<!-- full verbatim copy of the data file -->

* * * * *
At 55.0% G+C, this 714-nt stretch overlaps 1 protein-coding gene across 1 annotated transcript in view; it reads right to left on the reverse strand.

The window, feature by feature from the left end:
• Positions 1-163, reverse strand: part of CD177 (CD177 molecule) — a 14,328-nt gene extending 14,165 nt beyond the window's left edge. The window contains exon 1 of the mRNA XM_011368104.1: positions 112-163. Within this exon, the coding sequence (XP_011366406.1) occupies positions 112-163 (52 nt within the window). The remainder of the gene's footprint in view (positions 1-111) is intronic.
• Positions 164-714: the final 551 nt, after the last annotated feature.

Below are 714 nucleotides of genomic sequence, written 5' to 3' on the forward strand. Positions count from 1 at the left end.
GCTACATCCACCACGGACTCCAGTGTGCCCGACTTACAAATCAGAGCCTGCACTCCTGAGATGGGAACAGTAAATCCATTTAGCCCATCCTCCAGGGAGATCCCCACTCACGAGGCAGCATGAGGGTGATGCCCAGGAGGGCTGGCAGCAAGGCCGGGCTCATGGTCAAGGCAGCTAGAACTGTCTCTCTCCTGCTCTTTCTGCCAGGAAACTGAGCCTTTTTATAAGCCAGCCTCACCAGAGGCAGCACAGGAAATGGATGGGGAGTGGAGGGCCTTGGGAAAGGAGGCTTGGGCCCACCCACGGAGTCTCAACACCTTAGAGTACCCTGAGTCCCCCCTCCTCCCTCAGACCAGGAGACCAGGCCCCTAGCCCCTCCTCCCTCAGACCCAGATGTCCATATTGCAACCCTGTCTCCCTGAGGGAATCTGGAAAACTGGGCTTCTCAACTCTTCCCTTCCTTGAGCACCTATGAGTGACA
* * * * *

At 55.0% G+C, this 714-nt stretch overlaps 1 protein-coding gene across 1 annotated transcript in view; it reads right to left on the reverse strand.

The window, feature by feature from the left end:
• Positions 1-163, reverse strand: part of CD177 (CD177 molecule) — a 14,328-nt gene extending 14,165 nt beyond the window's left edge. The window contains exon 1 of the mRNA XM_011368104.1: positions 112-163. Within this exon, the coding sequence (XP_011366406.1) occupies positions 112-163 (52 nt within the window). The remainder of the gene's footprint in view (positions 1-111) is intronic.
• Positions 164-714: the final 551 nt, after the last annotated feature.

Below are 714 nucleotides of genomic sequence, written 5' to 3' on the forward strand. Positions count from 1 at the left end.
GCTACATCCACCACGGACTCCAGTGTGCCCGACTTACAAATCAGAGCCTGCACTCCTGAGATGGGAACAGTAAATCCATTTAGCCCATCCTCCAGGGAGATCCCCACTCACGAGGCAGCATGAGGGTGATGCCCAGGAGGGCTGGCAGCAAGGCCGGGCTCATGGTCAAGGCAGCTAGAACTGTCTCTCTCCTGCTCTTTCTGCCAGGAAACTGAGCCTTTTTATAAGCCAGCCTCACCAGAGGCAGCACAGGAAATGGATGGGGAGTGGAGGGCCTTGGGAAAGGAGGCTTGGGCCCACCCACGGAGTCTCAACACCTTAGAGTACCCTGAGTCCCCCCTCCTCCCTCAGACCAGGAGACCAGGCCCCTAGCCCCTCCTCCCTCAGACCCAGATGTCCATATTGCAACCCTGTCTCCCTGAGGGAATCTGGAAAACTGGGCTTCTCAACTCTTCCCTTCCTTGAGCACCTATGAGTGACA